I was born in the Zongo, grew up in the slums and only managed to leave the poverty bracket courtesy of education, dint of hardwork and the grace of the Bearded Old Man above. Yes, I’m not wealthy but I will be showing ingratitude to my Maker if I classify myself as poor.
I will, however, always fight for the downtrodden because I continue to see and feel the hardship my kith and kin go through. Even the mere mention of the word ‘hardship’ always reminds me of my suffering days in Niikrom.
I was therefore excited when the country woke up last week to witness the actions of “#fixthecountry” movement. “My folks have finally woken up from their slumber,” I soliloquized.
But subsequent events have made me wonder if the conveners of the movement are as patriotic as they want the whole world to believe. Seeing folks from the Umbrella stock among the leadership makes one wonder if the intention is not to make the Nana Dee government look bad in the eyes of the masses.
The call for government to fix the country is not a bad one. Indeed, it is an imperative call. But I find the focus too broad and vague. What about the country do they want government to fix now? Not being specific makes the call very vague because we all know no government can fix everything at a goal.
The vagueness of the call notwithstanding, any objective observer will agree that the Nana Dee government has, since coming into office, tried its best to stem the tide of deplorable economic conditions. The efforts of the government to ease the suffering of the masses by providing free water and reducing electricity tariffs at the height of the Covid-19 menace are ample proofs.
It is no secret that acquiring a new passport or renewing an old one was a very Herculean task prior to Nana Dee’s ascension to the presidential throne. But the ingenuity of Shirley Ayorkor Botchway, Foreign Affairs Minister, and the foresightedness of the Economic Management Team led by Dr. Mahamudu Bawumia have colluded to make passport acquisition and renewal very easy. Yes, I can testify to it because I renewed my passport in only eight days in 2019.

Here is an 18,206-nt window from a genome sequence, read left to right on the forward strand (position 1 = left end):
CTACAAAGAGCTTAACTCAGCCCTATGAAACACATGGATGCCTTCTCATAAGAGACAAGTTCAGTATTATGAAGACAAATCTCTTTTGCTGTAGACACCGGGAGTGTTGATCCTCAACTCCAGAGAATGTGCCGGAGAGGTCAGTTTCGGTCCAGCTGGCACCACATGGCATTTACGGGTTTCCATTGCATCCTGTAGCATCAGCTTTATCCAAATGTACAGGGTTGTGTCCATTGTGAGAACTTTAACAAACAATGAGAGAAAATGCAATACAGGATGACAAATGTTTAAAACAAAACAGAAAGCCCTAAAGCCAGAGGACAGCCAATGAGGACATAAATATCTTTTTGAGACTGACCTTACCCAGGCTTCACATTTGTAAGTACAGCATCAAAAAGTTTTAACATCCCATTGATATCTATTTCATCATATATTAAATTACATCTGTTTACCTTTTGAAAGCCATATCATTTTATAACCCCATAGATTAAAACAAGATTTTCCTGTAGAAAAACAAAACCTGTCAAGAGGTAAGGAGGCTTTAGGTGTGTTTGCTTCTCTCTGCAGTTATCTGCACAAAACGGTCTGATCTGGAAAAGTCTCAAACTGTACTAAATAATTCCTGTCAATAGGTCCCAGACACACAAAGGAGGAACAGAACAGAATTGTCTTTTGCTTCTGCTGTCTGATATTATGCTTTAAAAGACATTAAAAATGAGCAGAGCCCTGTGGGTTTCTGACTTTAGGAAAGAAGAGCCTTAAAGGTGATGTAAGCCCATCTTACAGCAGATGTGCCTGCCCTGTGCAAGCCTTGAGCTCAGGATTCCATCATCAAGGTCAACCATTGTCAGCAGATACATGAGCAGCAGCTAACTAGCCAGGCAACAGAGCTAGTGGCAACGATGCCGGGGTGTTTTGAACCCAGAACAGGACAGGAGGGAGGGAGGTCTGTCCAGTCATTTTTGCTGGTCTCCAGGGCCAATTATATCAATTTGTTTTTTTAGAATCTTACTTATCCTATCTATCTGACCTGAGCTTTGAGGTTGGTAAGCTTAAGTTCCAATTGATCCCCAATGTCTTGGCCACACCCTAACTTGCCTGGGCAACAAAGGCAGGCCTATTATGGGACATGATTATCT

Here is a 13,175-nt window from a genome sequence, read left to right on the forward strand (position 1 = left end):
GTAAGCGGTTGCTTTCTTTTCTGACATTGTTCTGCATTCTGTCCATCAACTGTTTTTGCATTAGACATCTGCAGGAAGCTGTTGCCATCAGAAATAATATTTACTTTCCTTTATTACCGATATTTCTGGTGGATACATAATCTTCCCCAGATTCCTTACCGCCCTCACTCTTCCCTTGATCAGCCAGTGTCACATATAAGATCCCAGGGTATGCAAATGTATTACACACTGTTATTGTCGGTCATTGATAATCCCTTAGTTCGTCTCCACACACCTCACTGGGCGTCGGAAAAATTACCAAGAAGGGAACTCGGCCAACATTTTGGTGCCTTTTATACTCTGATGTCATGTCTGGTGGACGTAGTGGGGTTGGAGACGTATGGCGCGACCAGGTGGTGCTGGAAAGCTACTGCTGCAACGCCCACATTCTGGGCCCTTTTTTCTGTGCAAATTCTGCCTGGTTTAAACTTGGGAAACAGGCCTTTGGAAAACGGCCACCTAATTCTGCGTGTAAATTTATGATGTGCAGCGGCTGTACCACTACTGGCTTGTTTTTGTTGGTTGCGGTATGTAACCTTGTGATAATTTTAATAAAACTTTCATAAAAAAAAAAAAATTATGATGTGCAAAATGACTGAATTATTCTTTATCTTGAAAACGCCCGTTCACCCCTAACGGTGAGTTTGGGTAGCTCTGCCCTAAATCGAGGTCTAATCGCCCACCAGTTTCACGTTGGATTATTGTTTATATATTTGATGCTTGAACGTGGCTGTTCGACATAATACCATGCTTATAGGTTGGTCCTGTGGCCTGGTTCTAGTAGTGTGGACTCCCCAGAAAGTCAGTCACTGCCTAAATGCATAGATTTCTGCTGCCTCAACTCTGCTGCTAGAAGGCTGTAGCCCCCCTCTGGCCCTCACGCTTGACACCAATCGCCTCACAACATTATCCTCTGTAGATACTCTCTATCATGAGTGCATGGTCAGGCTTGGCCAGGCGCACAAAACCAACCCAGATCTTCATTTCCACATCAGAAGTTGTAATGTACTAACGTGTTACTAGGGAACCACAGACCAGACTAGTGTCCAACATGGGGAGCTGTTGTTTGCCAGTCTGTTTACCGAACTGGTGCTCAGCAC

The argument of the so-called ‘fix the country ‘ campaigners is that cost of living is high because the prices of goods and utilities keep on rising. They however, forget to compare such price increases with corresponding increases in incomes. So the best way to make a proper analysis is to look at the relative rates of change.
Let’s look at the relative changes in the prices of fuel, for instance. From 2009 – 2012 under President Mills, the average increase was 29%. The average increase was 24% between 2013 to 2016 under President Ogwanfunu. But the average increase was only 8% under Prez Nana Dee from 2017 to 2020. So, you see, only mischief-makers or those ignorant of the facts mentioned above will scream “too much hardship” or “fix the country now”.
Abusuapanin, no one can deny the fact that there is hardship in the system. Indeed, hardship has been with us since independence and it will continue to be here. But the question to ask is if the Elephant government is making efforts to ease the hardship. The obvious answer is YES.
As Dr. Bawumia intimated recently, the business of government is to fix things and the Nana Dee government wouldn’t shy away from that responsibility. A government that bears the cost of secondary education plus feeding is definitely fixing things.
We all live in this country and shop from the same markets. Any rise in cost of living affects us all with no regards to political colours and social status. The current state of affairs is not limited to any section of the people but all of us. So no one should let it appear as if nothing is being done about it.
The truth is that the Nana Dee government is already fixing the country. But we should remember the Biblical passage that says it is easier to destroy than to rebuild. Nonetheless, “fix the country” is a welcomed call because such agitations act as catalysts to development.
See you next week for another interesting konkonsa, Deo volente!